40. 1.     Is 7:14, “Therefore, the Lord Himself will give you [all] a sign: The virgin will conceive, have a son, and name him Immanuel.” Prophetic describes only add to identifying God’s plan of salvation. A sign of such a plan is seen in a virgin birth, as well as the name Immanuel. Christ fulfills these both. A unique event is given in which to distinguish this Messiah.
      41. 2.     Mt 1:18-23, “she was pregnant by the Holy Spirit … all this took place to fulfill what was spoken by the Lord through the prophet: ‘See, the virgin will become pregnant and give birth to a son, and they will name Him Immanuel,’ which is translated ‘God is with us.’”
      42. A Child Born, Yet Called ‘Mighty God’ and ‘Eternal Father’? (Is 9:6, 7)
      43. 1.     Is 9:6, “a child will be born for us … the government will be on His shoulders. He will be named Wonderful Counselor, Mighty God, Eternal Father, Prince of Peace.” For a child to be called Wonderful Counselor or Prince of Peace is understandable. But how can any son born of a woman be called Mighty God and Eternal Father?! For the strict monotheistic Jew, does this not reek of blasphemy? It would be an insult to call any human child as Mighty God. Who then can be born of a woman, yet also be called Mighty God? So we find further characteristics of the Messiah, which now hints at the incarnated nature of Jesus.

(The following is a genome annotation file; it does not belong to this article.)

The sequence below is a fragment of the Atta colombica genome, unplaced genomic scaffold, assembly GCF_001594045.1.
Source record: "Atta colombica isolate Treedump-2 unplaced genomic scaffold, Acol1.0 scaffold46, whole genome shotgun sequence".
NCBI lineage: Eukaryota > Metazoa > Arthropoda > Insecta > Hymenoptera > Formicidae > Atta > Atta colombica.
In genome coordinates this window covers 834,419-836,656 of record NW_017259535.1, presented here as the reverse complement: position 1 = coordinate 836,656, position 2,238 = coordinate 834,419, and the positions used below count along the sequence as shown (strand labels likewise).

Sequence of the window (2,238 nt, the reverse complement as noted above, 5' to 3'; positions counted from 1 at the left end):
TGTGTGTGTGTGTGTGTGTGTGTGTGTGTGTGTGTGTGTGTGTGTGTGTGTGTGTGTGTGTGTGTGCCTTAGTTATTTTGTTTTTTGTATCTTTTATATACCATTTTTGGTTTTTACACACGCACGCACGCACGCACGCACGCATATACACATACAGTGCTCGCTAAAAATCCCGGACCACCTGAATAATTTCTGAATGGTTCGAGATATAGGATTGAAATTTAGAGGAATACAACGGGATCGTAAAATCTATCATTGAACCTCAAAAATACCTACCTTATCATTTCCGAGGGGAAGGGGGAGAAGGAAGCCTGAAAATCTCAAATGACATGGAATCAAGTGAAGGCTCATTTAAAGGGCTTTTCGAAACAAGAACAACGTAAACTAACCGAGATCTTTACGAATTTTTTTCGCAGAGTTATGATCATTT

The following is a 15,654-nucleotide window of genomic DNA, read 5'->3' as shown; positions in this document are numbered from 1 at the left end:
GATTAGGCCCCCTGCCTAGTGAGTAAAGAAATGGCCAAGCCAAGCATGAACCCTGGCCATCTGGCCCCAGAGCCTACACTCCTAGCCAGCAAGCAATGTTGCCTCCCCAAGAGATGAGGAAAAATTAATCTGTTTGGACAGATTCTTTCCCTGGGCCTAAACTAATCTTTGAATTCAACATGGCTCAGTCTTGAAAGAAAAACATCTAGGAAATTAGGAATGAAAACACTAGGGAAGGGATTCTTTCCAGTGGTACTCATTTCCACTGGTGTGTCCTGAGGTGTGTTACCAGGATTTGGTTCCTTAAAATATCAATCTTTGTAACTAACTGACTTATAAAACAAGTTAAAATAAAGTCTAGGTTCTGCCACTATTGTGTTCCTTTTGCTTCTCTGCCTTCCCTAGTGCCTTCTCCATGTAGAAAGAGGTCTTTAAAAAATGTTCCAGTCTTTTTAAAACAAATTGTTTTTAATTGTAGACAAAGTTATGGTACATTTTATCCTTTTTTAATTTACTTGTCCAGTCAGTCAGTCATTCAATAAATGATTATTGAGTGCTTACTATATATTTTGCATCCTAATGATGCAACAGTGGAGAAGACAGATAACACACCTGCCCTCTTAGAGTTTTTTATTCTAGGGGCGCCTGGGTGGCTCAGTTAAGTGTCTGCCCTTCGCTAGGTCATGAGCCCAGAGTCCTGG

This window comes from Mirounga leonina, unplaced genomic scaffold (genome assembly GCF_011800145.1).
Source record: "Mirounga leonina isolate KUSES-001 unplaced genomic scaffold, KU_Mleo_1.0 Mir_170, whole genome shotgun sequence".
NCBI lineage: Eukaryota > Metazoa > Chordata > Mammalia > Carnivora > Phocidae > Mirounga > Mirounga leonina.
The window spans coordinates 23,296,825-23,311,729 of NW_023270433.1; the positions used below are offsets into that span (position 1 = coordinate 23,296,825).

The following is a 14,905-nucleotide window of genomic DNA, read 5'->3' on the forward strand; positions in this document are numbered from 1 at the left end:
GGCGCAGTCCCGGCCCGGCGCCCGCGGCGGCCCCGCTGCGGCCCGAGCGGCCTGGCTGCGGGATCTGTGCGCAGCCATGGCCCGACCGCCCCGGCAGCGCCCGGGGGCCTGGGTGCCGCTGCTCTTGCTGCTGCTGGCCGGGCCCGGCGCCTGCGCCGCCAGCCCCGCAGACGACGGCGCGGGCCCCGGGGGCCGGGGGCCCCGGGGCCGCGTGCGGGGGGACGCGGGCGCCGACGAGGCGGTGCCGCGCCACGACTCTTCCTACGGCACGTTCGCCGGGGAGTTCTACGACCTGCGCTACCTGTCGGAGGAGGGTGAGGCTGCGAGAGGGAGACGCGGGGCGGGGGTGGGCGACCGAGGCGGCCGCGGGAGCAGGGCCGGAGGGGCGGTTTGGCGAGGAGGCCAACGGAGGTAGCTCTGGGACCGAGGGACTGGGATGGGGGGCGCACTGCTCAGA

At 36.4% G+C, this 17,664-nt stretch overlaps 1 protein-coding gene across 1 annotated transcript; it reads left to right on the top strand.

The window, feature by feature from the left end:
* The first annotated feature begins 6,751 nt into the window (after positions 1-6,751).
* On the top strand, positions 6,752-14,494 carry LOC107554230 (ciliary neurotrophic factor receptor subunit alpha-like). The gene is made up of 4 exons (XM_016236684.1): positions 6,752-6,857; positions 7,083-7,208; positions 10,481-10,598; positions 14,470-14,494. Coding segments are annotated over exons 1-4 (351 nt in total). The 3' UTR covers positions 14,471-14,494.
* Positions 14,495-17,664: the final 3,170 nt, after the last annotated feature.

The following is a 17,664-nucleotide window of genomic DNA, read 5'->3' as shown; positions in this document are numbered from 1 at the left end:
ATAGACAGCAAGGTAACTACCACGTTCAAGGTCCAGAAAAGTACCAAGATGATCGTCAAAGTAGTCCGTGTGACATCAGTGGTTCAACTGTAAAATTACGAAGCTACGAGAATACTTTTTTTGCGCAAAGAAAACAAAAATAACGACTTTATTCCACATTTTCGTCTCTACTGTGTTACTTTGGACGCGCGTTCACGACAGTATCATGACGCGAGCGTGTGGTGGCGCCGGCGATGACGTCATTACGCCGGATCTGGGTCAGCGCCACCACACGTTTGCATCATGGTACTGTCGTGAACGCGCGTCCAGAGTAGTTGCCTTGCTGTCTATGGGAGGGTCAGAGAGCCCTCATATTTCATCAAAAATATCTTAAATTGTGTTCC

44. 2.     Is 9:7, “The dominion will be vast … from now on and forever. The zeal of the LORD of Hosts will accomplish this.” The work of this figure called Mighty God is eternal, all-powerful, and complete. Also note that God, through his grace, will “accomplish this.”
      45. The Suffering Servant in Isaiah (Is 52, 53)